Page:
October 26, 2022
Selling a business you’ve spent years building up is the biggest deal of your life. Therefore, selecting the right partner to guide you on how to sell your business is not a quick or simple task. Sure, you can – and should – trust the gut instincts that have enabled you to build a successful business so far, but for a life-changing decision like this you also need to conduct thorough due diligence before contracting any service provider.
Before we get into the nitty gritty of what due diligence questions to ask, let’s first look at the six most important factors to consider when head-hunting trusted partners to sell your business.
There is a big difference between business broking / broker businesses / brokerage businesses (call it what you like; it’s all the same) and merger and acquisitions (M&A) specialists.
To broker quite literally means to negotiate a deal or agreement between two parties. It’s as simple and straightforward as that, and that’s what business brokers essentially do: they act as the middlemen between you, the seller, and the buyer.
In contrast, merger and acquisition (M&A) specialists conduct in-depth evaluations, guide the seller on how best to prepare for sale and conduct complex business transactions that require legal, regulatory and taxation expertise.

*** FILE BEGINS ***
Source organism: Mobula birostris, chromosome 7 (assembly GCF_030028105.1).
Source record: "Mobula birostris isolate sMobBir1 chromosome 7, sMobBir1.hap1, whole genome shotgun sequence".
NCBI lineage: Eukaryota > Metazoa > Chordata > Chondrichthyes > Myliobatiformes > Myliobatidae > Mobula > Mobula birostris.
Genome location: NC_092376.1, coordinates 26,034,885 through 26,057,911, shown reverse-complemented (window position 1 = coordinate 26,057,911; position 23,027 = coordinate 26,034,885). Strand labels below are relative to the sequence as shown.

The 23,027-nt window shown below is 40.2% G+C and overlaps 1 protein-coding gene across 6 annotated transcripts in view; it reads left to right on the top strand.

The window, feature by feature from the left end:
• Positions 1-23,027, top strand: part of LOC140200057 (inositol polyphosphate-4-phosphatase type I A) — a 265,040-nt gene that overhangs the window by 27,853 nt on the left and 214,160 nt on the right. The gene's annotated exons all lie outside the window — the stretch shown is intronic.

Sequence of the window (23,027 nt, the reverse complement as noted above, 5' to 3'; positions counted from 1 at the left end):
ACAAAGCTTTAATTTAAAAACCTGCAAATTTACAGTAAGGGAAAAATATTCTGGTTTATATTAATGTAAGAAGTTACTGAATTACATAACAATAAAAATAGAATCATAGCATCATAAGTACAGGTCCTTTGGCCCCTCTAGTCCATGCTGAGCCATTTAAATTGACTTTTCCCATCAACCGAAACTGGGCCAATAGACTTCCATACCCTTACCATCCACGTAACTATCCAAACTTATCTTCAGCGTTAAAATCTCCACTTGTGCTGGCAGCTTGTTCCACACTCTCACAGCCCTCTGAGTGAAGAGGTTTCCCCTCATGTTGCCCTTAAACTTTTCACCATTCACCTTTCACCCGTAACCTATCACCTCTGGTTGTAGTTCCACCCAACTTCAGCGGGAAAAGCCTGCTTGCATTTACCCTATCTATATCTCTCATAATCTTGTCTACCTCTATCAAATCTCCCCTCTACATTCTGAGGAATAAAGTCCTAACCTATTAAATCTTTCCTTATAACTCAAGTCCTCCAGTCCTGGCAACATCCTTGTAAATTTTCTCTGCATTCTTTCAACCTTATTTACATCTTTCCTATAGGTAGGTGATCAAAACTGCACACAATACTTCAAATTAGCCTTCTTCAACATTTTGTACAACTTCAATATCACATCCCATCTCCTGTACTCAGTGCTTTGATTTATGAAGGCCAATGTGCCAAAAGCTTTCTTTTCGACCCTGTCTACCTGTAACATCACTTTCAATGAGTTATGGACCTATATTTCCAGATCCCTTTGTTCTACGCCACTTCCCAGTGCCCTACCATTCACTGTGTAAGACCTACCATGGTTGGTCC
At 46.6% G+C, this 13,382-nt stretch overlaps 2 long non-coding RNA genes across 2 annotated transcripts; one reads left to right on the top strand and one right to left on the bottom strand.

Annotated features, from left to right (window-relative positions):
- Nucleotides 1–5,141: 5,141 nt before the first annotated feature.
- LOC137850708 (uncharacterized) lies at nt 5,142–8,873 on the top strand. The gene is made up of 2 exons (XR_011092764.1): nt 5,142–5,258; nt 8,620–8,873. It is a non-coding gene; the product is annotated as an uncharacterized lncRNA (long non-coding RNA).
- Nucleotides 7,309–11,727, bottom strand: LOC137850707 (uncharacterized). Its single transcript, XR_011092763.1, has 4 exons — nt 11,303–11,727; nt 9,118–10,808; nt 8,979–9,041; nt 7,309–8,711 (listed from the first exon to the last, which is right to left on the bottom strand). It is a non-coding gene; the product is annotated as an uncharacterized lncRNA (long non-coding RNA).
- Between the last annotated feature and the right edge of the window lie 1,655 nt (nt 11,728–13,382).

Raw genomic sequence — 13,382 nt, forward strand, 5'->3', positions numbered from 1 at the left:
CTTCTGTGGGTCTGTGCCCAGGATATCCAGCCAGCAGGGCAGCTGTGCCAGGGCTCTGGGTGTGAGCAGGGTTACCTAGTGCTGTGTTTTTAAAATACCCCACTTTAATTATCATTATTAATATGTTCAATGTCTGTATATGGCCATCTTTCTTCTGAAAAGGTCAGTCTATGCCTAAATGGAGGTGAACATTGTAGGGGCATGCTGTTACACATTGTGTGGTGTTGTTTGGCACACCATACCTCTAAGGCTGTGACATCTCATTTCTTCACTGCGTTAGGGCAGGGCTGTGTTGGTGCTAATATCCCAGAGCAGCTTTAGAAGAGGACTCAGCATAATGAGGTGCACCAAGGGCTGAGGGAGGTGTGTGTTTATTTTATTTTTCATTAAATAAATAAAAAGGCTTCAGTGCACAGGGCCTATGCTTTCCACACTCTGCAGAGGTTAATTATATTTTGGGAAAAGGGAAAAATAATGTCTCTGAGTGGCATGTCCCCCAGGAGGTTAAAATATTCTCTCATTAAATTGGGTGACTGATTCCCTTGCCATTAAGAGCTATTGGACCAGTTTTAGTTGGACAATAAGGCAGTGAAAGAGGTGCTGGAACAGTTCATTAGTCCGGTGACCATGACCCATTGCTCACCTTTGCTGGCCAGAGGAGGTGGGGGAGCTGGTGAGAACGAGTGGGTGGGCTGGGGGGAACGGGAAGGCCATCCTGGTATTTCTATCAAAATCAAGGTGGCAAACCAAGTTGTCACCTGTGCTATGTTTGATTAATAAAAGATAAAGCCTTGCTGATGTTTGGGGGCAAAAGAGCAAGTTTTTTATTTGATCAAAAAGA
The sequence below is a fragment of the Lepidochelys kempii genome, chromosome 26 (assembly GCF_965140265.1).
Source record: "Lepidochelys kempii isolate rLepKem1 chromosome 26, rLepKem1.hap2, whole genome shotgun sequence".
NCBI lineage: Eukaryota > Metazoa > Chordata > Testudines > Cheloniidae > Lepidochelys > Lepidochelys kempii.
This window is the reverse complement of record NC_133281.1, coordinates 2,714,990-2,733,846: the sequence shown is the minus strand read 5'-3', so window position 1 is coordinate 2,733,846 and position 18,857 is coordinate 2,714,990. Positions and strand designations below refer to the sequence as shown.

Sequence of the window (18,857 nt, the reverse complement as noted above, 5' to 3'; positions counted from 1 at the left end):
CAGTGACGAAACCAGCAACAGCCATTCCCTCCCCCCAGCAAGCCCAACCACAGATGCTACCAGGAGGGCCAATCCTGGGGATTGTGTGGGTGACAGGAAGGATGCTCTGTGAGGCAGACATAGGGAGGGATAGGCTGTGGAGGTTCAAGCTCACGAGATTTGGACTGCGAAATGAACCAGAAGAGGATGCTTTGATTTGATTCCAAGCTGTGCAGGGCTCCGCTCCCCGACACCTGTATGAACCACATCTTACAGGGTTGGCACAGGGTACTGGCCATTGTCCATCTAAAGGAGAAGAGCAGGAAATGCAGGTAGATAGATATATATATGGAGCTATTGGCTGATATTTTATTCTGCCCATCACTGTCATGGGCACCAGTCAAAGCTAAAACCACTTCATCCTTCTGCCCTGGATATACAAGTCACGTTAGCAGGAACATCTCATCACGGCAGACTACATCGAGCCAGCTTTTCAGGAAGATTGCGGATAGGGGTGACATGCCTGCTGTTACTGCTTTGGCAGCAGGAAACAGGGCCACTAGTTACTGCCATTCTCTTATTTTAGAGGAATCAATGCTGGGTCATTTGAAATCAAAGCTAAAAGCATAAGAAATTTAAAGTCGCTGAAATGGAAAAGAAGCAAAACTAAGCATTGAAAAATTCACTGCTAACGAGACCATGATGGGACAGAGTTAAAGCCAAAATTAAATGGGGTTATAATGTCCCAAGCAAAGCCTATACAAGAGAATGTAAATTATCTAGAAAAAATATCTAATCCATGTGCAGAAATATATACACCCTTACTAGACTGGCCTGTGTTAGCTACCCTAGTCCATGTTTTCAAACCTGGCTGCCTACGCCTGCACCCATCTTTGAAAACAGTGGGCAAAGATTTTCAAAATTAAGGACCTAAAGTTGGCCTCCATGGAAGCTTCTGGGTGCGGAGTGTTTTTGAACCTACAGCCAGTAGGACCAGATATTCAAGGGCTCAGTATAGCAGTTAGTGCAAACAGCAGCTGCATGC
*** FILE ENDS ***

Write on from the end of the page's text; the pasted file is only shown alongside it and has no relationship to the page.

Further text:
If you’re a small mom ‘n pop store a broker for business will do just fine. But if you’re a mid-size business wanting to sell for anything over $5 million you’re going to need an expert mergers and acquisitions (M&A) advisory team to guide you through the sales process and secure the best deal.
Many mid-sized businesses may be enamored with big M&A firms that will make an exception and “take you on”, especially if it’s via a personal friend at a firm who is doing you a “personal favor”. The bottom line is that big firms have big targets to meet, and if your deal is not a big money-spinner they are likely to prioritize higher-earning accounts over yours.
This is why size matters when selecting the best M&A firm to sell your business! As a mid-sized business you want advisors who service deals in your size range and understand the ins and outs. Importantly, you want M&A advisors who depend on having clients of your size to make a living and therefore will do their best to provide you with top-notch service.
A good M&A firm will either have in-house or contracted experts to fulfill critical roles in the team to guide and assist you through all stages of your business in sale. These include merger and acquisition lawyers, experts on special purpose acquisition companies, accountants, analysts, marketers and more.
All these advisors are vital to achieving a successful sale, but never forget you’re the one making the major decisions. Even if you haven’t done this before, it’s still your company and you’re still the boss, therefore you are the ultimate decision maker. M&A firms who regularly deal with mid-sized business sales understand and respect this.